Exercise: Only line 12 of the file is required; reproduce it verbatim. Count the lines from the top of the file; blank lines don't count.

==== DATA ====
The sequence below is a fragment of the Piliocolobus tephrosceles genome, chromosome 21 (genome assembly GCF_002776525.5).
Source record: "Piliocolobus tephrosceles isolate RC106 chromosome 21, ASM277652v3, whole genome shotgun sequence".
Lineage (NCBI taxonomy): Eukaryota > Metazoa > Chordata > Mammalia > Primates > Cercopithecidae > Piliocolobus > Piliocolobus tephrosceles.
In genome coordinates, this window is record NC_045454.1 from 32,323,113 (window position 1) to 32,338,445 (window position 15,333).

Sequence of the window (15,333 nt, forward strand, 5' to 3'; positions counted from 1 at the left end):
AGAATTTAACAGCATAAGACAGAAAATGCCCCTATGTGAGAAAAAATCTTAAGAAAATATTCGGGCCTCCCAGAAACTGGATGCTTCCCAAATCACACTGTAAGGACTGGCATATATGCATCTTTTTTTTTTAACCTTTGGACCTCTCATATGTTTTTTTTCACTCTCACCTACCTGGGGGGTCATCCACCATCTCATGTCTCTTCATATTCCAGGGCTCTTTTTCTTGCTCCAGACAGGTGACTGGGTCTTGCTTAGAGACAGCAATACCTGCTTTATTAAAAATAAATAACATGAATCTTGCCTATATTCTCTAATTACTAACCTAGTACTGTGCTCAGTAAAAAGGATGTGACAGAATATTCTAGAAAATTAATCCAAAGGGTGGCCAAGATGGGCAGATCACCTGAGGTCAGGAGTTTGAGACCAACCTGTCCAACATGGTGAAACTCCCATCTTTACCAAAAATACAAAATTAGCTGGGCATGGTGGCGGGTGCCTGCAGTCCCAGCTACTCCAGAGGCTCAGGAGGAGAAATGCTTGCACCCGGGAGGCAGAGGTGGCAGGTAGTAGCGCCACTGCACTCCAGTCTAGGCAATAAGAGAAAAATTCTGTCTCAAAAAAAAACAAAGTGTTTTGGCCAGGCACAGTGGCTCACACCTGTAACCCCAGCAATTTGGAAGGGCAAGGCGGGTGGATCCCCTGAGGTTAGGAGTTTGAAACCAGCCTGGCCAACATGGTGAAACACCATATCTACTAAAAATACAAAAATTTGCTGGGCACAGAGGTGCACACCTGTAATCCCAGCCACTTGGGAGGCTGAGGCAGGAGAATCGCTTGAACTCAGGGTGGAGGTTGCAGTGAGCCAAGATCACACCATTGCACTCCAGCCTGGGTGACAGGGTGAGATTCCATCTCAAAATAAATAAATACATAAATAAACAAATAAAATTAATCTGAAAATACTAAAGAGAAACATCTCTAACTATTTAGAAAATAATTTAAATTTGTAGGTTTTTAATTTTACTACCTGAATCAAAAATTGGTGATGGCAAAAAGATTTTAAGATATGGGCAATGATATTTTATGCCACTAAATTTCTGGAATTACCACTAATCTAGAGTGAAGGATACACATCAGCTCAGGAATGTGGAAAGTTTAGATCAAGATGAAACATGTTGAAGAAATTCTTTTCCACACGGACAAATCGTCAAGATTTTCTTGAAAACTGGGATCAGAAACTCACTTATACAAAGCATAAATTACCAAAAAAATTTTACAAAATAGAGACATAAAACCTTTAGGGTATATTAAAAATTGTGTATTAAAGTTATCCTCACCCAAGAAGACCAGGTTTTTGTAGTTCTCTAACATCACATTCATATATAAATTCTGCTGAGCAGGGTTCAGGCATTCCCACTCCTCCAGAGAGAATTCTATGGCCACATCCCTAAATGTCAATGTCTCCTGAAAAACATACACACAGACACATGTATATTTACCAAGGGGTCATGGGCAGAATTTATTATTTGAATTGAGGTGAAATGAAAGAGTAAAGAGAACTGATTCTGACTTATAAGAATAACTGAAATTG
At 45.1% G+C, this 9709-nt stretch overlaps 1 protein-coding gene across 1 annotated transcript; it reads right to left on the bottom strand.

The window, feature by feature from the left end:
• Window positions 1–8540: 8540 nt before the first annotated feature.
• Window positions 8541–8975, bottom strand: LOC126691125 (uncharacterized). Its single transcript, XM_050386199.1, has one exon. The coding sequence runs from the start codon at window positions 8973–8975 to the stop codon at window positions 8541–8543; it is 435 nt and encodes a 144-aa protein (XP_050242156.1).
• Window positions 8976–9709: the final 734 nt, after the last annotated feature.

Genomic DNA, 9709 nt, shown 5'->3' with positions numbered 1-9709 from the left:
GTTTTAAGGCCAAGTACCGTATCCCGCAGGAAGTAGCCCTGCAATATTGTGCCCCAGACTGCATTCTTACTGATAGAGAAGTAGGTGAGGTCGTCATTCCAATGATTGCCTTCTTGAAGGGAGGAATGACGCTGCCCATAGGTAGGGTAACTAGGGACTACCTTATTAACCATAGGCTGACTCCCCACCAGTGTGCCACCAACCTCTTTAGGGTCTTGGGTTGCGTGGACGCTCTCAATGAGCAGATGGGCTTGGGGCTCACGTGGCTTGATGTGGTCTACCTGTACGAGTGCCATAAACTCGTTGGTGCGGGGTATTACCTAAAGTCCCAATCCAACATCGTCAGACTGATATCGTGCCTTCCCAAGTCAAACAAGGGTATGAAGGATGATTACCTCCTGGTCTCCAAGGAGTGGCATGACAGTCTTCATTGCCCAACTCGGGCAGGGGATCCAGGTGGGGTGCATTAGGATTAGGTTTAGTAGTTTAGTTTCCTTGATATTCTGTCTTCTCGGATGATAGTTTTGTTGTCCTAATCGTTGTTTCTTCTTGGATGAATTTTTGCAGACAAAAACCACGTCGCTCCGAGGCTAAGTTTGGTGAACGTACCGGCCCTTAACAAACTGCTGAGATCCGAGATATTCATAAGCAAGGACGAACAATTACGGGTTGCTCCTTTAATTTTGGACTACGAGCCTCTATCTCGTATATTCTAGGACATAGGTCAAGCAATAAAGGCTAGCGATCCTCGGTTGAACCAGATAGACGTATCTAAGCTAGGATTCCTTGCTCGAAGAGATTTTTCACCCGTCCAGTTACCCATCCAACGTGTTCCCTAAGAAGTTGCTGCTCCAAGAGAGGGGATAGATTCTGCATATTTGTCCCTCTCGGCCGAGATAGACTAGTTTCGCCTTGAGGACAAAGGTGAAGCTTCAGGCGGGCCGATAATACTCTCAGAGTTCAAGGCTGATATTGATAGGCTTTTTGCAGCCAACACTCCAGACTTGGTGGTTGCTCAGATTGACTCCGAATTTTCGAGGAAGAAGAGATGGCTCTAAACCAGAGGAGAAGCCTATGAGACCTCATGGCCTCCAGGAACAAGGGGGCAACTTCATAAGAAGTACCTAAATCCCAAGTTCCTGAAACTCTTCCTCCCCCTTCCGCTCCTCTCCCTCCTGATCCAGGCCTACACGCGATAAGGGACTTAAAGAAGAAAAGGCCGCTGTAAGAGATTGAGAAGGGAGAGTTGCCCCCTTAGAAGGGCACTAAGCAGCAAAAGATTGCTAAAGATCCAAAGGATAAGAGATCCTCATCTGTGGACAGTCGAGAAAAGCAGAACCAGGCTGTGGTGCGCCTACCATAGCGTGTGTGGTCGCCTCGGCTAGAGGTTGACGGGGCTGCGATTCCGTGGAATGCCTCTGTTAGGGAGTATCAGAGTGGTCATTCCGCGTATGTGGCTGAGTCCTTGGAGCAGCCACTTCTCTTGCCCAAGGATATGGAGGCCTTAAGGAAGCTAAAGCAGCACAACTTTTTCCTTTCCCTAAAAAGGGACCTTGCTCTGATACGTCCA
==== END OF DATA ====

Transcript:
Genomic DNA, 9709 nt, shown 5'->3' with positions numbered 1-9709 from the left: